Chattanooga Will Rapidly Rehouse Up to 100 Residents Experiencing Homelessness in Partnership with Local Housing Authority


New agreement will help alleviate homelessness in some of the city’s most vulnerable neighborhoods

Chattanooga, Tenn.— Chattanooga City Council unanimously approved the use of $60,000 in federal American Rescue Plan funds to help rapidly rehouse up to 100 residents currently experiencing homelessness. The funds will go to the Chattanooga Housing Authority as part of an agreement to provide housing to residents with no income at the cost of $600 per person, per year. Once the residents are housed, the City’s Office of Homelessness and Supportive Housing will provide them with wraparound services and support to help them stabilize and find employment.

“The only permanent solution to homelessness is a home, and thanks to our partnership with the Chattanooga Housing Authority, we’re now able to offer that solution to up to 100 of our city’s most vulnerable residents,” said Sam Wolfe, director of the city’s Office of Homelessness and Supportive Housing. “We are grateful for City Council’s partnership on this effort, and we’ll continue to work every day to find solutions that speed exits from homelessness and empower these residents to take positive steps forward in their lives.”

In addition to covering the $50 per month rental cost of the units, the $60,000 in funding may also be used to cover move-in costs and back rent to the Chattanooga Housing Authority, which are often barriers for residents experiencing homelessness who are seeking housing.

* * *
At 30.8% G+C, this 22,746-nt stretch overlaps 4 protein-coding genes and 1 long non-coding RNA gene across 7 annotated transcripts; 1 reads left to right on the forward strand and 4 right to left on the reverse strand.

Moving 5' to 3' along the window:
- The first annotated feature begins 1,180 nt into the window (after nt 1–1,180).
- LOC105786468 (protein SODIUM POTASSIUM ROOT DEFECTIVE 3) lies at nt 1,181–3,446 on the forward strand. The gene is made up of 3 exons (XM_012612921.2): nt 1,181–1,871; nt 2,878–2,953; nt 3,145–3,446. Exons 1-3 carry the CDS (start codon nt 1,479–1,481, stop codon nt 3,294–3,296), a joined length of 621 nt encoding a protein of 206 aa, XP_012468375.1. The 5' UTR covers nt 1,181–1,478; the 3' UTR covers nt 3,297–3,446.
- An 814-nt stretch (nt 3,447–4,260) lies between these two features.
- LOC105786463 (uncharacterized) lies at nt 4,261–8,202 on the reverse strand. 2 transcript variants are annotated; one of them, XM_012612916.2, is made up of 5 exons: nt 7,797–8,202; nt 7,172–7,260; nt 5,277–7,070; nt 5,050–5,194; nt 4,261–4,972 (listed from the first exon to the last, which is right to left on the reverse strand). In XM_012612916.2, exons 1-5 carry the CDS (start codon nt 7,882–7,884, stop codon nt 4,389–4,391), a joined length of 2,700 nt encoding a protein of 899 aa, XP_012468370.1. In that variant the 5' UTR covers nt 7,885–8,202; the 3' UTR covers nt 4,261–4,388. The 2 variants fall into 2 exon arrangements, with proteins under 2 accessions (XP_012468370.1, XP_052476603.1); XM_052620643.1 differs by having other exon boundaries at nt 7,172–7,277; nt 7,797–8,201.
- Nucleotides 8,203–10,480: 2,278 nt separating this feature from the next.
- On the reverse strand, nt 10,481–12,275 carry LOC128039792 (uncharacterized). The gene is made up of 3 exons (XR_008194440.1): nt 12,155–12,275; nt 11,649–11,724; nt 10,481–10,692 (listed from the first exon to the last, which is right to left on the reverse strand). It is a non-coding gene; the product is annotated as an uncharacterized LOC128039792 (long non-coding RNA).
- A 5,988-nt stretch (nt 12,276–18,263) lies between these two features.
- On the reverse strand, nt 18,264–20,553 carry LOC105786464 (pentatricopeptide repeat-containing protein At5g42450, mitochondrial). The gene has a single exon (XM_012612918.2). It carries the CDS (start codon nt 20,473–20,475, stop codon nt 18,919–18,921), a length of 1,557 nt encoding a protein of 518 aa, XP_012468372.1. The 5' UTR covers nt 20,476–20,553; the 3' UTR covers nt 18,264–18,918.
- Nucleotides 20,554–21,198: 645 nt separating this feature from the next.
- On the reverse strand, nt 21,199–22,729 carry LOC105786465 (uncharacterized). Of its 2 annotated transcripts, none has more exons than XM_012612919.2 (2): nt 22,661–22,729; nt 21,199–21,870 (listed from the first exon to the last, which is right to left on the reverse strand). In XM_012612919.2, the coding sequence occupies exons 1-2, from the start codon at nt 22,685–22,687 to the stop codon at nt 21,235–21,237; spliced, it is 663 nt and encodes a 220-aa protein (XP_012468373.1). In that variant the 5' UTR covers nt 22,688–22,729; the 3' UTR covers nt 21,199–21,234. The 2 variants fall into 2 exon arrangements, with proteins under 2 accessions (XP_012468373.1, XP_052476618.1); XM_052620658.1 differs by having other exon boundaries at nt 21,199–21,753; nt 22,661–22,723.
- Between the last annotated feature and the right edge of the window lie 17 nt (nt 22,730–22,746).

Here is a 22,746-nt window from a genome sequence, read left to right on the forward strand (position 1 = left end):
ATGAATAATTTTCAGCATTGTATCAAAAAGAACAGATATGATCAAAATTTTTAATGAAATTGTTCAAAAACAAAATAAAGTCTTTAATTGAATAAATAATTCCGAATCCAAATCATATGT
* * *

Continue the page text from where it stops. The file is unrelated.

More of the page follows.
The city plans to offer the majority of the housing units to residents who vacated the 11th street homeless encampment in early June. All residents of the 11th street encampment were offered a referral to a new temporary sanctioned encampment on 12th street and a referral to work toward permanent housing through the Chattanooga Housing Authority. Those who declined were offered a new tent and relocation assistance.

Studies show a direct correlation between rising housing prices and rising homelessness, particularly when wages do not keep pace. Mayor Tim Kelly has directed the city to undertake a number of initiatives to increase the supply and affordability of housing in the city, which has seen rising demand for housing at a time when few units are available. 

This year’s budget includes an unprecedented $33 million toward a $100 million affordable housing initiative that will create and preserve thousands of homes over the next several years. The city is also undergoing a top-to-bottom zoning code assessment to remove barriers to the creation of housing that Chattanooga residents can afford, and has rolled out incentives for housing providers to rent to low-income families. 

In July, Chattanooga City Council approved Mayor Kelly’s One Chattanooga Recovery and Relief Plan, which includes $7.4 million for initiatives that create and preserve affordable housing, and $5.3 million for homelessness prevention and recovery. These initiatives include, among other efforts, creation of a new low barrier shelter to help transition residents experiencing homelessness into permanent housing and creation of 230 new affordable housing units in partnership with four community-based organizations.